In recent decades, a body of literature examining the relationships between oral health and general health has rapidly developed. However, the biological mechanisms involved in explaining such relationships have not been fully described. Recent evidence has suggested that these relationships could be partially explained by the composition and interaction of the microbiome/microbiota between local and systemic body sites. For instance, it has been suggested that intestinal microbiota could have effects on non-communicable diseases, such as diabetes or cardiovascular diseases. The objective of this study is to explore current evidence of the link between oral and systemic diseases, to discuss whether oral microbiome/microbiota could represent an unexplored biological pathway partially explaining those relationships. A non-systematic review of the literature was carried out using keyword searches in Pubmed from February to May 2019. The ultimate goal was to present recent scientific evidence to update the general knowledge on this topic to professionals in dentistry. This review is divided in two parts for journal publication; however, it is intended to be used as one piece. In this first part, we will summarize the conceptual background of oral microbiome/microbiota, we will describe the main methods used in microbiology to characterize oral organisms, and will present the main composition of bacteria in oral microbiome/microbiota. The second part highlights the main evidence regarding the biological plausibility that links oral microbiome and systemic diseases and we will conclude with some future research recommendations. Taking into account the role of oral microbiota in the development of systemic diseases could change the main paradigm of how oral health is currently conceptualized by dental professionals.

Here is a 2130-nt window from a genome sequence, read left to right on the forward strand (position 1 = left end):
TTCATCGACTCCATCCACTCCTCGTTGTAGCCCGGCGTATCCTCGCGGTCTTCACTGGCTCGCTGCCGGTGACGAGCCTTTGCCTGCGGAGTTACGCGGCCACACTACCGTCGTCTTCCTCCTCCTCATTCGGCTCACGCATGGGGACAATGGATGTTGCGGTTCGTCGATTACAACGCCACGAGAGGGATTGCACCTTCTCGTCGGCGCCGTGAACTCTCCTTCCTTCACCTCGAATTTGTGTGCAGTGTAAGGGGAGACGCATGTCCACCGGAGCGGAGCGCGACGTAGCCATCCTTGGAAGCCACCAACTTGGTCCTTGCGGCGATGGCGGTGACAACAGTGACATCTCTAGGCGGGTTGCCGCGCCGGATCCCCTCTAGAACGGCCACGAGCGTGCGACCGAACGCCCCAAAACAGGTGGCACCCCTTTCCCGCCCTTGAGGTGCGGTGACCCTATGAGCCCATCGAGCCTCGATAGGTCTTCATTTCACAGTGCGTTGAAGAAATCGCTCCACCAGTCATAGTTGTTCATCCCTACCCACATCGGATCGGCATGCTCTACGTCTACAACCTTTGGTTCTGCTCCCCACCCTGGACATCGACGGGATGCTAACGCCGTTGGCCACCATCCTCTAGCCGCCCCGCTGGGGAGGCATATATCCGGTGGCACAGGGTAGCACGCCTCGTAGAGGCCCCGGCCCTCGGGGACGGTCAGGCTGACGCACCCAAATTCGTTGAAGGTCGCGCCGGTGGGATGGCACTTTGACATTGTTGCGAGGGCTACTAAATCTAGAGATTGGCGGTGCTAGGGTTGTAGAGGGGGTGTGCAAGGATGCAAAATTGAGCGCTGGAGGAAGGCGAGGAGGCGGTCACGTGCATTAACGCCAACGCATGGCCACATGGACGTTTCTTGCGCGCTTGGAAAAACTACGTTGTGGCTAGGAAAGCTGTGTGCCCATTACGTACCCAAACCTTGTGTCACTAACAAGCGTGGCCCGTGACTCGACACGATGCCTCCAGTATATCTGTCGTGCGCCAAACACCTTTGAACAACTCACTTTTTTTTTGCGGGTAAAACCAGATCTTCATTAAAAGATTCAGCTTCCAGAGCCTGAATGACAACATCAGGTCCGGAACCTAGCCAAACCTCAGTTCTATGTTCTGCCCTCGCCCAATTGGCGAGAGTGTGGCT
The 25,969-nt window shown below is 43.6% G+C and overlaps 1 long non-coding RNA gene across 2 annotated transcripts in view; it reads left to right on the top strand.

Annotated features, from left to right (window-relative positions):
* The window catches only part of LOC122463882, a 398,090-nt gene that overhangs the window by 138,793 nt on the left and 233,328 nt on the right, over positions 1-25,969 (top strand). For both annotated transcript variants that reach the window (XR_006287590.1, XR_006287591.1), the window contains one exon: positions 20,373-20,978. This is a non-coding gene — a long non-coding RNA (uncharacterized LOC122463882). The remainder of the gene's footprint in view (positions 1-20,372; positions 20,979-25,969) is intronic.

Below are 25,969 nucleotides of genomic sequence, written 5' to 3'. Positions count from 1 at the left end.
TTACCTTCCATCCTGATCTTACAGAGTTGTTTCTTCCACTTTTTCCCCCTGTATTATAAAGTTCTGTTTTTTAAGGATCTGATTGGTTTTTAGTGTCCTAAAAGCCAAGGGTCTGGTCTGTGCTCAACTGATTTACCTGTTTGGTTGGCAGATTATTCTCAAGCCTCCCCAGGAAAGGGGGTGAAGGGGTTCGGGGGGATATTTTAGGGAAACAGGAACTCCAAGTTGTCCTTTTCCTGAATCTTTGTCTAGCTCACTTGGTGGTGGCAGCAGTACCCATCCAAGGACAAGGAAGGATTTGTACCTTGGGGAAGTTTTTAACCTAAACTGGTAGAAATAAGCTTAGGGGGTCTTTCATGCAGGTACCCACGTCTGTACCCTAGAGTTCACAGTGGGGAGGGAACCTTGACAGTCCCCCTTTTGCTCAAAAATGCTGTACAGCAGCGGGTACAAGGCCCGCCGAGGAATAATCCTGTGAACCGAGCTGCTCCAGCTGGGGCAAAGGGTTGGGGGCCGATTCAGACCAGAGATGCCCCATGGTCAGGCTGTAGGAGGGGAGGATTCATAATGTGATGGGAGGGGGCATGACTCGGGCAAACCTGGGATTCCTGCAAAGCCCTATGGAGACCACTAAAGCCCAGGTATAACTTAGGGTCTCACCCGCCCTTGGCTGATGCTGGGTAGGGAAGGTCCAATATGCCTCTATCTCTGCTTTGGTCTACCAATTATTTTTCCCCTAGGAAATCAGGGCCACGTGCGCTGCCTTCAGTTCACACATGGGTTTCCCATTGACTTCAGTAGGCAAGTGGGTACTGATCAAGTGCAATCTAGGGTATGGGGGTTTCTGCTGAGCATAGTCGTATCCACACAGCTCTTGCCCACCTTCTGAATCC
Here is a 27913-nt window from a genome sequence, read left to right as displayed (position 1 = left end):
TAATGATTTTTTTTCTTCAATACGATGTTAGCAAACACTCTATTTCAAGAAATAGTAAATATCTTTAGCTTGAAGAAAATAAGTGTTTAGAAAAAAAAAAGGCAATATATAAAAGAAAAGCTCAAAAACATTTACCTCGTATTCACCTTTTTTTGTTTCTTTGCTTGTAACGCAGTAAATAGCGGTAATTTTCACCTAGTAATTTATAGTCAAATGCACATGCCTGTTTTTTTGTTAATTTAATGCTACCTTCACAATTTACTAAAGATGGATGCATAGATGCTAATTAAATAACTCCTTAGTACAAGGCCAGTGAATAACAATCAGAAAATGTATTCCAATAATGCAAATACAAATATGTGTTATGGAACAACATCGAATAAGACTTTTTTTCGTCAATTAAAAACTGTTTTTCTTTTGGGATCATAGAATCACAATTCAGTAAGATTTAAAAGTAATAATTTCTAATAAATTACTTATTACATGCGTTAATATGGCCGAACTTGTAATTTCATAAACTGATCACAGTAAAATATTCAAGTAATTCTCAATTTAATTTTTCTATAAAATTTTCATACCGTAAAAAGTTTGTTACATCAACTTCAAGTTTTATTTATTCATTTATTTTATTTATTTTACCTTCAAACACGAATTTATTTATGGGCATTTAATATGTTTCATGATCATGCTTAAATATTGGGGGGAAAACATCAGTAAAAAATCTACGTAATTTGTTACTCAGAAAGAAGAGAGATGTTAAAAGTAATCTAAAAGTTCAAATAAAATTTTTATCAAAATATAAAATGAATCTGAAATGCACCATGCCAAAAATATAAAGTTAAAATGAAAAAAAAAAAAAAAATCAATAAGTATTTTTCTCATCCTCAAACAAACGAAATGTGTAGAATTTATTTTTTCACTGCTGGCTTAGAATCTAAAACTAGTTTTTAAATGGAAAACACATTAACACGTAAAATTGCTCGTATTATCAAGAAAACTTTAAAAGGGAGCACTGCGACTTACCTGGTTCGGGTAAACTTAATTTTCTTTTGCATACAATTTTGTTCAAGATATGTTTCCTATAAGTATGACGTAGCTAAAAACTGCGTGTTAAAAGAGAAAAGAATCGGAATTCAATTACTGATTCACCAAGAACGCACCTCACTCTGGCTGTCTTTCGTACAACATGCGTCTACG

Keywords: Microbiota; Bacteria; Oral hygiene; Dental plaque, Holistic health; Continuing Education.